The Galapagos Islands are a small archipelago of islands belonging to Ecuador. The islands are quite remote, about 620 miles west of the South American continent. The Galapagos consists of 13 main islands and 6 smaller isles, the principals being Fernandina, Isabela, Baltra, James, Santa Cruz and San Cristobal. Appropriately ninety-seven percent is national park.

Made famous by Charles Darwin, the Galapagos Islands are no less enthralling now than they were a hundred years ago. The islands are home to an extraordinary number of unique species including approximately 29 migrant birds, 56 native birds, 29 land birds, 6 mammals, giant tortoises, 3 types of land iguanas, marine iguanas, several invertebrates, and more.

On a Galapagos Island cruise you can see everything from beloved penguins and boobies with bright blue feet to prehistoric looking marine iguanas and male frigate birds turning their wrinkled throat sacs into extraordinary, fully inflated red balloons. One day you could be snapping photos of giant tortoises, and the next you could be snorkeling with playful sea lions in crystal-clear water. A cruise to the Galapagos Islands is certainly a trip of a lifetime!

A great way to experience the Galapagos Islands is a cruise aboard the Celebrity Xpedition, as all naturalist guides onboard Celebrity Xpedition are certified by the Galapagos National Park. The 92- passenger Xpedition is filled with touches that are luxuriously familiar. The ship is designed to provide guests with many of the amenities they would expect from Celebrity, from gourmet cuisine to comfortable staterooms, to impeccable service. 

Celebrity Xpedition offers an all-inclusive experience in the Galapagos Islands including accommodations, meals, gratuities, all shore excursions, all lectures, alcoholic beverages, specialty coffees, soft drinks, fruit juices, and the use of snorkeling equipment, wet suits, binoculars and much more.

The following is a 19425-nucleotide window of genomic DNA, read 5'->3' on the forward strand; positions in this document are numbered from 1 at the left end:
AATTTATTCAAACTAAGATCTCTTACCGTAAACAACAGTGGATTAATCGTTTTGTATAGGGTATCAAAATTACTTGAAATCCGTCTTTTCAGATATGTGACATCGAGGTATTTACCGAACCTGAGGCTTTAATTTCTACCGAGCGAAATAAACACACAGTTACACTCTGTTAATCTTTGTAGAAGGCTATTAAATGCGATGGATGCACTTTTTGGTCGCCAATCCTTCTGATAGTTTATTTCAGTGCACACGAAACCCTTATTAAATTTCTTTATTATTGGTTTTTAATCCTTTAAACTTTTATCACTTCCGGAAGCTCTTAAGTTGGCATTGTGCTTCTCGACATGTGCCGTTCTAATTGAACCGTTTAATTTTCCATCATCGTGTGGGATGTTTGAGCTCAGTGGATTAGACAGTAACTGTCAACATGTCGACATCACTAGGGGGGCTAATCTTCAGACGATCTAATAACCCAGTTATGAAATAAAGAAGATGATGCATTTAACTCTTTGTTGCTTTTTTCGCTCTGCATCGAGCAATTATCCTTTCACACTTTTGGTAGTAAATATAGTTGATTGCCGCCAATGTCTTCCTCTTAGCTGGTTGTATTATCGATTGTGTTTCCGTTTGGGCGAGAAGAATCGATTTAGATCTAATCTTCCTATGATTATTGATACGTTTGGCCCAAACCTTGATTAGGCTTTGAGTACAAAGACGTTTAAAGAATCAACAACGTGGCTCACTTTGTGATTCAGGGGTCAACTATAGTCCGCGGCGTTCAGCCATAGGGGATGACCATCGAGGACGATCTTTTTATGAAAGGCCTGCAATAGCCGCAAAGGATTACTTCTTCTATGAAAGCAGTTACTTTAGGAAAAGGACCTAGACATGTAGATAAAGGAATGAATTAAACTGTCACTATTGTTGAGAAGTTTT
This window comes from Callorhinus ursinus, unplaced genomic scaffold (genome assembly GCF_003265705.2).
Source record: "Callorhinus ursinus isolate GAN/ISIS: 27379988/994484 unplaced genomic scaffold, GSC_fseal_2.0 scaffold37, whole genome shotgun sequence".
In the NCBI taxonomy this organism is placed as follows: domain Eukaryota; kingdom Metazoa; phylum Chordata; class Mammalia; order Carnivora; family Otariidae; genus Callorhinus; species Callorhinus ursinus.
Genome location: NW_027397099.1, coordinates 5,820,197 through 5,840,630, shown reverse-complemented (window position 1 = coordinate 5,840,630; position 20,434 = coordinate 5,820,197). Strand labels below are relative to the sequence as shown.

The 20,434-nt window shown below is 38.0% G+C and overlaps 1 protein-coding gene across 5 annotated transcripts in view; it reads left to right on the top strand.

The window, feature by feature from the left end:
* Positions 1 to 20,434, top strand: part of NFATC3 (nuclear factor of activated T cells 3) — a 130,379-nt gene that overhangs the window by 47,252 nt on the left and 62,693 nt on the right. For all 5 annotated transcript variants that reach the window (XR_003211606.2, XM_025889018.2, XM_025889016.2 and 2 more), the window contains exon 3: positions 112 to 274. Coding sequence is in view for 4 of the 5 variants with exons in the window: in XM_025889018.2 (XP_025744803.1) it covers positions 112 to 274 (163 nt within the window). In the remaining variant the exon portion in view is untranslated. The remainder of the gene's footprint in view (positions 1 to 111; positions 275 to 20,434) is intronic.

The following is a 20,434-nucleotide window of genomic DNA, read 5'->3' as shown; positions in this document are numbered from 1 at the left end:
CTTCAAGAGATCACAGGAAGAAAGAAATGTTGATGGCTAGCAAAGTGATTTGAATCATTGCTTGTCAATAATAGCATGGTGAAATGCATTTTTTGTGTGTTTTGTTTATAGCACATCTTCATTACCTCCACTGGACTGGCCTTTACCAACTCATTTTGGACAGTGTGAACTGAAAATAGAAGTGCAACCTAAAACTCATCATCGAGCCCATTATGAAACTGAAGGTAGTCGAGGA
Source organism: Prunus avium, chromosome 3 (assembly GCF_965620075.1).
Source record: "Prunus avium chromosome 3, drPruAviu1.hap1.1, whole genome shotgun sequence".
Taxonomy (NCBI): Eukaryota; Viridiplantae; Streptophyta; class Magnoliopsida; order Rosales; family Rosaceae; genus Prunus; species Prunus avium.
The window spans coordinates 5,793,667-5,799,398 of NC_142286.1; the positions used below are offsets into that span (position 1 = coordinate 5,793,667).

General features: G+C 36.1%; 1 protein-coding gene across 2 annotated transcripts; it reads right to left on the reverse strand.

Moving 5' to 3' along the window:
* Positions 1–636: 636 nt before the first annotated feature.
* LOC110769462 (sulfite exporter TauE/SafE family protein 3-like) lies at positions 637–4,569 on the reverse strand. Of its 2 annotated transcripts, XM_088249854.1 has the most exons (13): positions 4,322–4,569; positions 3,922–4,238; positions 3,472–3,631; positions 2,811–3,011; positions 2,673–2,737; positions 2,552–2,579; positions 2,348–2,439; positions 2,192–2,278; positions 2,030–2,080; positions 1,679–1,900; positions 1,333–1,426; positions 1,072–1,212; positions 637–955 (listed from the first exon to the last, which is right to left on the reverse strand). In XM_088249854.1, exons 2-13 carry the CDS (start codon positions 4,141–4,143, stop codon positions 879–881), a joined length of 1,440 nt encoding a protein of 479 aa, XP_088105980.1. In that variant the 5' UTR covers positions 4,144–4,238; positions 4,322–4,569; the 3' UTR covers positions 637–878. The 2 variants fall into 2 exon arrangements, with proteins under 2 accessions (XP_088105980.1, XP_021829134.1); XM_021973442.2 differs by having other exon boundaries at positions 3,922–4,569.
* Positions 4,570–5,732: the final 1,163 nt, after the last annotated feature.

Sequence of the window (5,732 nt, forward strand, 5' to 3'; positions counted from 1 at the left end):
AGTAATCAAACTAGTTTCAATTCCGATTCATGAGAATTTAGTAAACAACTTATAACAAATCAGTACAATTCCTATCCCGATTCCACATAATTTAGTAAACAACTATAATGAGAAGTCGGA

Celebrity Cruises offers 7-night, 10-night, 11-night and 13-night vacation packages in the Galapagos Islands, year round. The 13-night Celebrity Xpedition Galapagos package extends the guests all-inclusive vacation to Peru, including Lima, Cuzco, the Sacred Valley and Machu Picchu."

Wednesday, August 07, 2013

Cruising to Peggy's Cove

The season of Canada / New England cruises leaving from Northeast ports is underway. A favorite port of call on that particular itinerary is the Canadian city of Halifax.  While there are many wonderful things to do in the Halifax area, a trip to Peggy’s Cove is always a memorable way to spend the day.

Peggy's Cove, a picture postcard fishing village, is located 26 miles southwest of downtown Halifax. According to legend, Peggy's Cove was named after a woman named Margaret, the only survivor of a schooner that ran aground and sank in the year 1800. Local folk called her ""Peggy"" and her home came to be known as Peggy's Cove.

Set on rocky shores, Peggy’s Cove is known for its seasoned fish sheds, brightly painted boats, and colorful homes perched on wave-washed boulders.  It is this charming scene that has fascinated artists, photographers and tourists for years. Yet despite its popularity, the little village has been able maintain the same peaceful atmosphere that has made it famous.

Strolling around the Cove allows visitors a glimpse into maritime life. This is a working fishing community with all that accompanies that activity. Lobster traps and fishnets decorate the wharves and roadside, and fishing boats come and go from the piers. The geology and history of the village is told on storyboards scattered throughout the area.

The many small, locally owned gift stores, galleries and craft shops features the works of Canadian and Nova Scotian artists and crafts people. The restaurants and cafes in the area offer the freshest Nova Scotia seafood. Lobster is the specialty but don't miss a bowl of the famous fish chowder or a meal featuring the wonderful St Margaret's Bay haddock.

The community’s famous lighthouse, built in 1868 marks the eastern entrance of St. Margaret’s Bay. The lighthouse at Peggy's Cove is a hexagonal concrete tower, standing on solid rock above the crashing surf. It is a classic red and white lighthouse, retired from active service by the Canadian Coast Guard. The lighthouse is one of the most recognized, visited and photographed structures in the world.

From June through October you can cruise up to Canada and New England leaving from convenient ports in Baltimore, Bayonne, or Boston. If Halifax is on your chosen cruise itinerary, consider spending the day in the idyllic fishing village of Peggy’s Cove.